The life of a songwriter isn't easy.
Although serious about their art, they struggle to make ends meet - taking side jobs with low pay, sleeping in cars, and playing in dive bars - until that one day when their song gets "cut" by a Brad Paisley or Kellie Pickler and ends up on the Billboard's top charts.
Experienced songwriters pen more than 150 songs in the course of one year and only a handful of those ever go under contract, while the vast majority take up space in the rejection pile. Most years they don't even sell one song, but they never quit. They keep writing and writing until the day when opportunity presents itself.
The Island Hopper Songwriter Fest is scheduled for Sept. 26-28 on Captiva Island and Oct. 3-6 on Fort Myers Beach. Pictured above, left to right, singer-songwriters Phil O'Donnell and Wynn Varble preview the festival in Fort Myers. Photo by Mckenzie Cassidy.
Major songwriters festivals in Florida like Endless Summer, 30A, and the Key West Songwriters Festival have brought hundreds of talented singer-songwriters out from behind the curtain for one purpose: Great music.
The Lee County Visitor & Convention Bureau, partnering with Broadcast Music, Inc., iHeart Radio, and Clear Channel Media announced Southwest Florida's first Island Hopper Songwriter Fest on Captiva Island and Fort Myers Beach this fall.
Singer-songwriters Wynn Varble and Phil O'Donnell gave a preview of the festival last week in Fort Myers, not only performing their own hits but others never heard before or taken from the rejection pile.
What: The Island Hopper Songwriter Fest
Where: Multiple venues on Captiva Island and Fort Myers Beach
When: Sept. 26-28 on Captiva Island and Oct. 3-6 on Fort Myers Beach
Varble, raised in a small Georgia town before relocating to Nashville, had his first No. 1 song with Darryl Worley in 2003, "Have You Forgotten." With a brown cowboy hat and boots matching his southern drawl, he pointed out the duct tape on the bottom of his guitar that needed repairing after an accident at the airport.
He opened the hour-long set with "I'm a Little More Country," which was recorded by Easton Corbin and nominated as song of the year by the Academy of Country Music.
Canadian-native Phil O'Donnell, casually singing from under a baseball cap with a t-shirt and jeans, talked about his early life struggling as a songwriter before hitting it big in Nashville, and how he never gave up.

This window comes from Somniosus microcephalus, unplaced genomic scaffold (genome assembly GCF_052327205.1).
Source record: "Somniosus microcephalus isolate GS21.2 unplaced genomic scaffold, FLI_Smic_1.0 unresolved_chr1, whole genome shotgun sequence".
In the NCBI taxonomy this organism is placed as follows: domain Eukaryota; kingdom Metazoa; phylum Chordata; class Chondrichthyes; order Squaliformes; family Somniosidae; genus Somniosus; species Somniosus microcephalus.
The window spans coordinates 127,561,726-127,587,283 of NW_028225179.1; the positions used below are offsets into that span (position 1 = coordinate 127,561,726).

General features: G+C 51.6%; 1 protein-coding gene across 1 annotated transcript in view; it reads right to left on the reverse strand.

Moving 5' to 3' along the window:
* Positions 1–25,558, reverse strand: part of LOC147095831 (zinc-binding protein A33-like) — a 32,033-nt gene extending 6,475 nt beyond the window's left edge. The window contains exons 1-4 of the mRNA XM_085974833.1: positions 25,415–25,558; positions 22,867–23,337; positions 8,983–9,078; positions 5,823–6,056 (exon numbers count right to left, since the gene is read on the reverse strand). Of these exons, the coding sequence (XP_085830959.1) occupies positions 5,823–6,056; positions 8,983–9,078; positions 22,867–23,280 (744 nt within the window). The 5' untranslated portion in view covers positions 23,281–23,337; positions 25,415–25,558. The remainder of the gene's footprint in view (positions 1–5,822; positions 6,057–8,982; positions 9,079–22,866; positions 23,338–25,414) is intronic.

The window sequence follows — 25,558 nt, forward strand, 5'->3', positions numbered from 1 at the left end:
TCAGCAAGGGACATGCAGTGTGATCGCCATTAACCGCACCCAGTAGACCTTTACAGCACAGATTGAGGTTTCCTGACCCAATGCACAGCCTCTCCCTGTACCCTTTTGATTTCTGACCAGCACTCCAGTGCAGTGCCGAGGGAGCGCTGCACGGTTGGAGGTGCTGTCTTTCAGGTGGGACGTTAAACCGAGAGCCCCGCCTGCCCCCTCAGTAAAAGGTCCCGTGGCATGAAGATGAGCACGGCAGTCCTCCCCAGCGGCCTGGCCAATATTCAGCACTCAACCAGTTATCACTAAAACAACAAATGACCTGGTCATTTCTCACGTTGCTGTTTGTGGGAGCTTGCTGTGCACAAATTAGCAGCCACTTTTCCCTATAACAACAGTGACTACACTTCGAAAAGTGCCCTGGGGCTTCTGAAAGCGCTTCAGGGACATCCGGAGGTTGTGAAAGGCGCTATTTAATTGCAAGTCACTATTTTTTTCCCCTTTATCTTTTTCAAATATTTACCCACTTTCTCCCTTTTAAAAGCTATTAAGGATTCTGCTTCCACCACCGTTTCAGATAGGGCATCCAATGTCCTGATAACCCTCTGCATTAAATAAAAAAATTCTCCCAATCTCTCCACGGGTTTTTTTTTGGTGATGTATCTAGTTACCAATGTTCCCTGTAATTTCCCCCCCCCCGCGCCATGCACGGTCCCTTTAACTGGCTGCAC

In 2005, his song "That's What I Love About Sunday" was recorded by Craig Morgan and went on to be one of the most played of the year.
Most people aren't familiar with the concept of a songwriters festival, or that many of the songs heard on the radio aren't written by the performers, but organizers are hoping to familiarize the public before it opens this fall.
Besides showcasing great music that for one reason or another didn't possess the good fortune of hitting-it-big, these festivals are also a venue for artists to share great stories and life experiences between songs.
"What makes a songwriters festival so unique is that they come up and tell the stories behind the songs and really give you some insight into the songwriting process, and the fun stories about how that particular piece of music was created," said Daniel B. Spears, vice president of Industry Relations at BMI. "We call it pulling the curtain back on the music business, particularly in country music, so many of those songs you hear on the radio you think are written by the artists who perform them, but in reality they are written by this very close-knit songwriting community in Nashville."
Spears said organizers are trying to attract people who normally wouldn't visit Captiva Island or Fort Myers this time of year, but would change their minds if they knew about the festival.
"When you do that, it has a positive impact on the economy in so many ways," he said.
Eighteen years ago, for instance, the Key West Songwriters Festival featured only four artists, while more than 100 are expected to be on the island this summer from May 7-11.
The Island Hopper Songwriter Fest in Lee County will likely host a modest number of performers its first year, yet may grow to one day rival Key West's.
Tamara Pigott, executive director of the Lee County VCB, said this type of musical event is appropriate for the fall season and lends itself to be done in small venues. It's scheduled on Captiva Island from Sept. 26-28 and on Fort Myers Beach from Oct. 3-6.
She said September and October are difficult months for local businesses in Lee County.
"Our goal of course is always economic benefit to our community and bringing business here when we need it most," said Pigott. "This is the first year, and as we go along we can grow it and it will be all around the county in the future."
Organizers recommend that music fans book hotel rooms now because they are expected to sell out quickly.
For more information, visit islandhopperfestival.com.